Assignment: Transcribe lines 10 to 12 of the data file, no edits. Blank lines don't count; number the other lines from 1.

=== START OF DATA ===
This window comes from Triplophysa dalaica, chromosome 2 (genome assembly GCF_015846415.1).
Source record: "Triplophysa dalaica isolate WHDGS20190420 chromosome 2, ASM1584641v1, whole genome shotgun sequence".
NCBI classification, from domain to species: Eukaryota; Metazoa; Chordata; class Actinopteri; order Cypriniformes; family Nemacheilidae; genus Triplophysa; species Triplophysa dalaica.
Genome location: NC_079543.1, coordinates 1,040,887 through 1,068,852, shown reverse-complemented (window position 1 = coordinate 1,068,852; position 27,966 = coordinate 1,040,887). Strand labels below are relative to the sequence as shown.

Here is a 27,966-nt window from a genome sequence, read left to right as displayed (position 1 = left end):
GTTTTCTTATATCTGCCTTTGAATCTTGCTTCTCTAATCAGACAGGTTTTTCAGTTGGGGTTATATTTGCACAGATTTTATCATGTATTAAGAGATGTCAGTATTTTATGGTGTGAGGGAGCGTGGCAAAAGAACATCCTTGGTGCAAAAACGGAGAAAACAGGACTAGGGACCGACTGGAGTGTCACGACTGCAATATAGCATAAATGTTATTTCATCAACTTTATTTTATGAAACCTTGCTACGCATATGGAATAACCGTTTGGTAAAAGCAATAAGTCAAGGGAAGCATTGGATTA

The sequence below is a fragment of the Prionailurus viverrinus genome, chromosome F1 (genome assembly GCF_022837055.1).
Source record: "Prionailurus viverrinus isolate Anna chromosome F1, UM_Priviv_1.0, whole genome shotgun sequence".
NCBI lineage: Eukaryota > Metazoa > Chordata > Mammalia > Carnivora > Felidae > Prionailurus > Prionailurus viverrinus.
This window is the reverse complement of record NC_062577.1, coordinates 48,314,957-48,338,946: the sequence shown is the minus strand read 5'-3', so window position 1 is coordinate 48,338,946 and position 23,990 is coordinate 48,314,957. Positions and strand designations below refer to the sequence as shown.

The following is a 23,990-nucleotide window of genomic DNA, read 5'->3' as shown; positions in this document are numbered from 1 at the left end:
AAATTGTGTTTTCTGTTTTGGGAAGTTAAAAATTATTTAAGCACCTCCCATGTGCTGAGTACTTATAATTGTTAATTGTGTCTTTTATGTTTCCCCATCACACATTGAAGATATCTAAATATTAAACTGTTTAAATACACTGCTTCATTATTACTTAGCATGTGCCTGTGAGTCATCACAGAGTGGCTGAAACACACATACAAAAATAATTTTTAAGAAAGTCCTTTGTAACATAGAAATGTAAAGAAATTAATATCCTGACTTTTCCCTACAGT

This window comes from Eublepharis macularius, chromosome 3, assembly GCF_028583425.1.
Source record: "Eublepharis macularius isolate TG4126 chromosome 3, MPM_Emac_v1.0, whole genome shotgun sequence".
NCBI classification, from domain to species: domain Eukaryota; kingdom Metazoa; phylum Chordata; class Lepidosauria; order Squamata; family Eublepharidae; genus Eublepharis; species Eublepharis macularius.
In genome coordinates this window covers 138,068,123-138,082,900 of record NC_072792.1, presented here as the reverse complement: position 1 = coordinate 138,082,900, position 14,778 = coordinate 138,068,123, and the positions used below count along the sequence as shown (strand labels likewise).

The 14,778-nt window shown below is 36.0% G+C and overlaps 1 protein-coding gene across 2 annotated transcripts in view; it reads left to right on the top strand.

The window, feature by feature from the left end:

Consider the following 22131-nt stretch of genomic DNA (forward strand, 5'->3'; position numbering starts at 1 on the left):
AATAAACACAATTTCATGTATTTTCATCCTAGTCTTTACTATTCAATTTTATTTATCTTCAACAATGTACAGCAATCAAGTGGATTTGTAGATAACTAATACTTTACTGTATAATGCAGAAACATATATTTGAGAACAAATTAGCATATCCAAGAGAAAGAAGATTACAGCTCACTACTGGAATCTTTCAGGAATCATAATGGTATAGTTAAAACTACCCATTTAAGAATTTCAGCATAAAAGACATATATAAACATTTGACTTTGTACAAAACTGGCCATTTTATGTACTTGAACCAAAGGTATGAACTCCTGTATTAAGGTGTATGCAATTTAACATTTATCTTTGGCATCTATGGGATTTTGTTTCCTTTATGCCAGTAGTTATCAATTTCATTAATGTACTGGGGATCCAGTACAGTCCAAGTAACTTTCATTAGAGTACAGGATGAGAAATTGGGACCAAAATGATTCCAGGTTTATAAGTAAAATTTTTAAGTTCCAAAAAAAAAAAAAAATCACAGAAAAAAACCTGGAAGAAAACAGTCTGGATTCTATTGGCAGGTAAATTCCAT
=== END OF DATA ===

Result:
This window is the reverse complement of record NC_062577.1, coordinates 48,314,957-48,338,946: the sequence shown is the minus strand read 5'-3', so window position 1 is coordinate 48,338,946 and position 23,990 is coordinate 48,314,957. Positions and strand designations below refer to the sequence as shown.

The following is a 23,990-nucleotide window of genomic DNA, read 5'->3' as shown; positions in this document are numbered from 1 at the left end:
AAATTGTGTTTTCTGTTTTGGGAAGTTAAAAATTATTTAAGCACCTCCCATGTGCTGAGTACTTATAATTGTTAATTGTGTCTTTTATGTTTCCCCATCACACATTGAAGATATCTAAATATTAAACTGTTTAAATACACTGCTTCATTATTACTTAGCATGTGCCTGTGAGTCATCACAGAGTGGCTGAAACACACATACAAAAATAATTTTTAAGAAAGTCCTTTGTAACATAGAAATGTAAAGAAATTAATATCCTGACTTTTCCCTACAGT